Film & TV

Cineast Movie Previews: ‘Gabriel,’ ‘Infinitely Polar Bear,’ ‘The Overnight’

Gabriel
Rory Culkin plays the title role in Gabriel, a film-festival downer-thriller that probably isn’t the film to see if you have a college-aged kid with an obsessive nature. Of course, Gabriel is more than obsessed, he’s fixated, and his fixation is focused on Alice, his first love. Failing to find Alice at her university, he goes off on an increasingly desperate search for her. Culkin has wowed the festival circuit with his creepy, seamless portrayal of the troubled Gabriel, and the film has been lauded as a taut, tension-filled career maker by critics and fans alike.

Infinitely Polar Bear
Mark Ruffalo plays Cameron Stuart, a manic depressive father in Infinitely Polar Bear. The film, set in the early ’70s, portrays the struggles of a mentally ill man trying to be an effective father, and the struggles of his school-aged children to cope with their unstable dad. Because of his frequent breakdowns, Cameron is unable to hold down a job, and so he arranges with his wife Maggie (Zoe Saldana) that she should take over as breadwinner for the family and that he should stay home with the children. It being the ’70s, this family decision is considered quite radical and makes the family even more unusual—they are already a bi-racial household. It also makes it difficult for Cameron, as a man who was brought up with expectations of professional achievement and in an era in which professional achievement was considered a masculine prerequisite, to maintain his self-respect and his dignity in the eyes of the world. The title of the film is based on a childish misinterpretation of the term bipolar.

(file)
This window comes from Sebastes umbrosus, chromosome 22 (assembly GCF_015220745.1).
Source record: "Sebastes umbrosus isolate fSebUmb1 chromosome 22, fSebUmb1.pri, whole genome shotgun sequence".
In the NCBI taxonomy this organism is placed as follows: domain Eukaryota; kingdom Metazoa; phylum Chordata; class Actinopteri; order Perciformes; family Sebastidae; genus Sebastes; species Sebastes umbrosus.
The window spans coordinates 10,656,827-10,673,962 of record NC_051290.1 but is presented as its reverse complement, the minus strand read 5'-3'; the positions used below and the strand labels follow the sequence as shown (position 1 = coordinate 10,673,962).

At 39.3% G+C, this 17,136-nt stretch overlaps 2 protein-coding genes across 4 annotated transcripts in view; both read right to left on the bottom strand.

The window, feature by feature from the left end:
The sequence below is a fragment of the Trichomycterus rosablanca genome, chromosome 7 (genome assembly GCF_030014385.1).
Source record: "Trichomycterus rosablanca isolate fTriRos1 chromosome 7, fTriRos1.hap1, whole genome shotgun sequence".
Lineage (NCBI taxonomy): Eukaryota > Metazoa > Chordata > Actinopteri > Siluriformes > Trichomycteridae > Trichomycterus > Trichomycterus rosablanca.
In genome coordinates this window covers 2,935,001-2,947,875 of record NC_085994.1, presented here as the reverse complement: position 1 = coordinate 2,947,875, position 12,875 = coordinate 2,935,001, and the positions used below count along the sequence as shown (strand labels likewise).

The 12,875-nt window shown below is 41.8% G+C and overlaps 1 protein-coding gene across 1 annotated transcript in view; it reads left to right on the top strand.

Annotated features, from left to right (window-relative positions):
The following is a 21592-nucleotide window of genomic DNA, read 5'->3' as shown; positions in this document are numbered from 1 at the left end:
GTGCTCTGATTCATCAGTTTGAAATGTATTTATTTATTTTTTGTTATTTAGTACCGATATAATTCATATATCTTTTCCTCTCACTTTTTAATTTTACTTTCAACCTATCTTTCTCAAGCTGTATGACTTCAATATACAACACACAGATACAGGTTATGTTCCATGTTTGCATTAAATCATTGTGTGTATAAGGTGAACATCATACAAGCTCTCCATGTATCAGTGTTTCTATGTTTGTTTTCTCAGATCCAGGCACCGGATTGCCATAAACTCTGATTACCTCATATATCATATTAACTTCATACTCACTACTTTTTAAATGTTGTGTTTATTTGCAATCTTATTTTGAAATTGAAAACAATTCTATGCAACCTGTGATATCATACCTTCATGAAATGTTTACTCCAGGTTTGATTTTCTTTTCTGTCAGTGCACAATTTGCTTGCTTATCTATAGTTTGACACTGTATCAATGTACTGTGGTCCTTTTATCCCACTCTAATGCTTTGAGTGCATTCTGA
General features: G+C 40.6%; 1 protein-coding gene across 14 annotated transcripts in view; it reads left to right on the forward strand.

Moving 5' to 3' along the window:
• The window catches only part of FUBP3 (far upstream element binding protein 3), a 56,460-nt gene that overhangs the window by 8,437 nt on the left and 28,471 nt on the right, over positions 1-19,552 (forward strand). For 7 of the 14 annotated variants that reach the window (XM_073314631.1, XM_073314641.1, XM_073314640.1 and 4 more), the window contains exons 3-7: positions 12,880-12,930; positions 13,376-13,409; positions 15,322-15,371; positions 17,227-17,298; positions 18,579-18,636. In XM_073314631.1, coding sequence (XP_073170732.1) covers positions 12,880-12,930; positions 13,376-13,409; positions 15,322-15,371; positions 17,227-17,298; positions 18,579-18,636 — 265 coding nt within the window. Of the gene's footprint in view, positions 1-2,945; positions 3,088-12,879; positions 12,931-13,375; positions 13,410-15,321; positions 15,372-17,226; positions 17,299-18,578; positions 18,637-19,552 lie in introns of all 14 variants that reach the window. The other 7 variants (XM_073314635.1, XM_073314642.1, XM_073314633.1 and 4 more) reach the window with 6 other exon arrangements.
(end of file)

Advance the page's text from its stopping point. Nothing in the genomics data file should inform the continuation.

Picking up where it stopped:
The Overnight
In The Overnight, Alex and Emily (Adam Scott and Taylor Schilling) have just moved from Seattle to L.A. with their son RJ, and they meet Kurt and Charlotte (Jason Schwartzman and Judith Godréche) and their son Max in a local park. Kurt invites the newcomers over for dinner, but as dinner is drawing to a close, the evening begins to move in an increasingly bizarre direction. First, Kurt offers to put the kids to bed, and won’t really take no for an answer—so now the guests are seemingly expected to stay the night. Then he and his wife start putting the moves on their guests. The humor here obviously derives from the awkward situations, as well as Jason Schwartzman’s…Jason Schwartzman-ness. Alex and Emily don’t just run away because, after all, they’re trying to be good guests for their strange host. Also, coming from Seattle, they aren’t sure if maybe this is just what L.A. is like.

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